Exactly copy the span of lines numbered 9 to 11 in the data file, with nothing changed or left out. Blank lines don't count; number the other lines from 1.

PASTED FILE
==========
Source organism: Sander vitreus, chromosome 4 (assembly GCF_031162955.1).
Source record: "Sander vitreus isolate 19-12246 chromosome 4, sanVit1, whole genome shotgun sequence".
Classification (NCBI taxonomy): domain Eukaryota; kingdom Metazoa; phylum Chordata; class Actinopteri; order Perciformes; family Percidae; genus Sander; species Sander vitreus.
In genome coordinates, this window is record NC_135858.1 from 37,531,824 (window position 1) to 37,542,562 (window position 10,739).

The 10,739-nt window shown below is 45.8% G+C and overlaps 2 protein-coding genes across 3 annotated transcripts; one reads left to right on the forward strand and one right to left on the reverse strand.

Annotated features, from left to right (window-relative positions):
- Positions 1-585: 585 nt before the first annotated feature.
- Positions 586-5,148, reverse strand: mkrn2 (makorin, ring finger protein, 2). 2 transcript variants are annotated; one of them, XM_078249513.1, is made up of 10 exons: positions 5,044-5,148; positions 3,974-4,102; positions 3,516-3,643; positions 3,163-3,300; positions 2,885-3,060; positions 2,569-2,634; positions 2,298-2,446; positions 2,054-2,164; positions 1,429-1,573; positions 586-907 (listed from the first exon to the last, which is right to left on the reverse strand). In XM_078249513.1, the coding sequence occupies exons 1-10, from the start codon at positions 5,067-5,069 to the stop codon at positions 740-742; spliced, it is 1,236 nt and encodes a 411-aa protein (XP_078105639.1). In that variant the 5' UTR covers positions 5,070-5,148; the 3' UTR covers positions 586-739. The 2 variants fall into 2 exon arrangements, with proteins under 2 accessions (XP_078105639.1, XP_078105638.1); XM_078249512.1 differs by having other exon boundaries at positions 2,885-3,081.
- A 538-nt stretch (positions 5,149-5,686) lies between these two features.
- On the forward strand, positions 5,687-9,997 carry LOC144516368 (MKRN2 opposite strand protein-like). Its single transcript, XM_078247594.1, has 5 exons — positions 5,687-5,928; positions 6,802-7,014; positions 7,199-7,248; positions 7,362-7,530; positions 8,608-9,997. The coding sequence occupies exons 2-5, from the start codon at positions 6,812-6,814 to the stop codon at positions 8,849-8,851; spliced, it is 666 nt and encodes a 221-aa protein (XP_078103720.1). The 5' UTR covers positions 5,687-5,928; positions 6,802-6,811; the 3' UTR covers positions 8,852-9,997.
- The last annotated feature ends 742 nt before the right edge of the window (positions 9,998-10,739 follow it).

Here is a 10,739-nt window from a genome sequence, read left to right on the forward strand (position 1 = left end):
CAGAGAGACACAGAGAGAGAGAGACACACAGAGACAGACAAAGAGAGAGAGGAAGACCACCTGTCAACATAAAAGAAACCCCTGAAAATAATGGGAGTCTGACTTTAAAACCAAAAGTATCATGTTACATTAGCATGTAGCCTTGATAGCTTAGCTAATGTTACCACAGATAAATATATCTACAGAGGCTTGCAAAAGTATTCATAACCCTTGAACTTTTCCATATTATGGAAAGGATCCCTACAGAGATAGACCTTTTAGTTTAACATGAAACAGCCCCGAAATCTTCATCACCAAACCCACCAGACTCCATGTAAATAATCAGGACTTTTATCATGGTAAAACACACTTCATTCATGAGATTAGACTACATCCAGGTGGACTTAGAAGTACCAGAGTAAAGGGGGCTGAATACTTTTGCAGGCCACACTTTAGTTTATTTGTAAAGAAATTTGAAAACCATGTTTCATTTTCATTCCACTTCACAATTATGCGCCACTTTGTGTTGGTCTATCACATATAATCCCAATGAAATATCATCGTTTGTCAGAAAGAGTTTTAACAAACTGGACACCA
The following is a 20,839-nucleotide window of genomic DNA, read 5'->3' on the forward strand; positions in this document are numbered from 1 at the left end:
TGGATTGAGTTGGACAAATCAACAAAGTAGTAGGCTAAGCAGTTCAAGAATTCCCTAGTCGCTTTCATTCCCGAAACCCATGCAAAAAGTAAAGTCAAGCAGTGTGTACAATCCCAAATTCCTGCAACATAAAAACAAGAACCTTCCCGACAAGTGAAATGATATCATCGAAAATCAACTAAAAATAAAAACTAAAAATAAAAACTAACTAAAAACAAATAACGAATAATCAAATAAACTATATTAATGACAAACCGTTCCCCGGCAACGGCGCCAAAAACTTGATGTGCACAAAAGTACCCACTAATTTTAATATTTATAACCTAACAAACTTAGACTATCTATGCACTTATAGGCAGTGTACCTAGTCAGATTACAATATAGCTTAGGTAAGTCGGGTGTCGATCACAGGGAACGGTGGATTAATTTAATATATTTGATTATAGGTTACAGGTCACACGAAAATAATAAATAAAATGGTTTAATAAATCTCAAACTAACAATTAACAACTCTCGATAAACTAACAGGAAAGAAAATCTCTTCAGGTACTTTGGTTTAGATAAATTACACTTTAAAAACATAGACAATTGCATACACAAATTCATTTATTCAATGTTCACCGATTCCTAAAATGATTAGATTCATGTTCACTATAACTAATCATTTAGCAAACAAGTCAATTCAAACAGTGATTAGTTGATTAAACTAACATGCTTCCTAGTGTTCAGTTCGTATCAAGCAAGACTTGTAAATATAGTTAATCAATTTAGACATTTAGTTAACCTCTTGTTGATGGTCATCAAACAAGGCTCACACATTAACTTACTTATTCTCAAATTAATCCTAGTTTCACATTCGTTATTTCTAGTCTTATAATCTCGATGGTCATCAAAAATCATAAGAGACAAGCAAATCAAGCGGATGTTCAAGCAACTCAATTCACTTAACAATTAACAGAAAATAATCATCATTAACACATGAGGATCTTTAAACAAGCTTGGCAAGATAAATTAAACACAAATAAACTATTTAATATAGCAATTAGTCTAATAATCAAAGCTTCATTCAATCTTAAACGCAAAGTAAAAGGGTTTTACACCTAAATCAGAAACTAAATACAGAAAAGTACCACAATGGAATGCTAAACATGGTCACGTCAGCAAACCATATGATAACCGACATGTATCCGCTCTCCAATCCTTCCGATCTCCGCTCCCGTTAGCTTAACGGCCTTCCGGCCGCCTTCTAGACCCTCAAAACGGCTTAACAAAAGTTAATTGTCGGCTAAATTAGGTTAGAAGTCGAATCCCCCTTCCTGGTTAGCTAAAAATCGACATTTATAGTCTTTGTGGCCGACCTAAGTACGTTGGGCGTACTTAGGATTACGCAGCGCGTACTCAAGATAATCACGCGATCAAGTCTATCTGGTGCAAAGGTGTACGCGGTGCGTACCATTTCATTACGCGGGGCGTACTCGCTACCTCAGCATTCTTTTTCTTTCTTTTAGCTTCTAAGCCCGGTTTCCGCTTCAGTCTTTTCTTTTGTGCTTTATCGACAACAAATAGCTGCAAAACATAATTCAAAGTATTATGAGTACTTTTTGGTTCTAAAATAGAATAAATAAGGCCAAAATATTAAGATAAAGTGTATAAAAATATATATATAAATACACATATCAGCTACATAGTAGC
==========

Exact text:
- A 538-nt stretch (positions 5,149-5,686) lies between these two features.
- On the forward strand, positions 5,687-9,997 carry LOC144516368 (MKRN2 opposite strand protein-like). Its single transcript, XM_078247594.1, has 5 exons — positions 5,687-5,928; positions 6,802-7,014; positions 7,199-7,248; positions 7,362-7,530; positions 8,608-9,997. The coding sequence occupies exons 2-5, from the start codon at positions 6,812-6,814 to the stop codon at positions 8,849-8,851; spliced, it is 666 nt and encodes a 221-aa protein (XP_078103720.1). The 5' UTR covers positions 5,687-5,928; positions 6,802-6,811; the 3' UTR covers positions 8,852-9,997.
- The last annotated feature ends 742 nt before the right edge of the window (positions 9,998-10,739 follow it).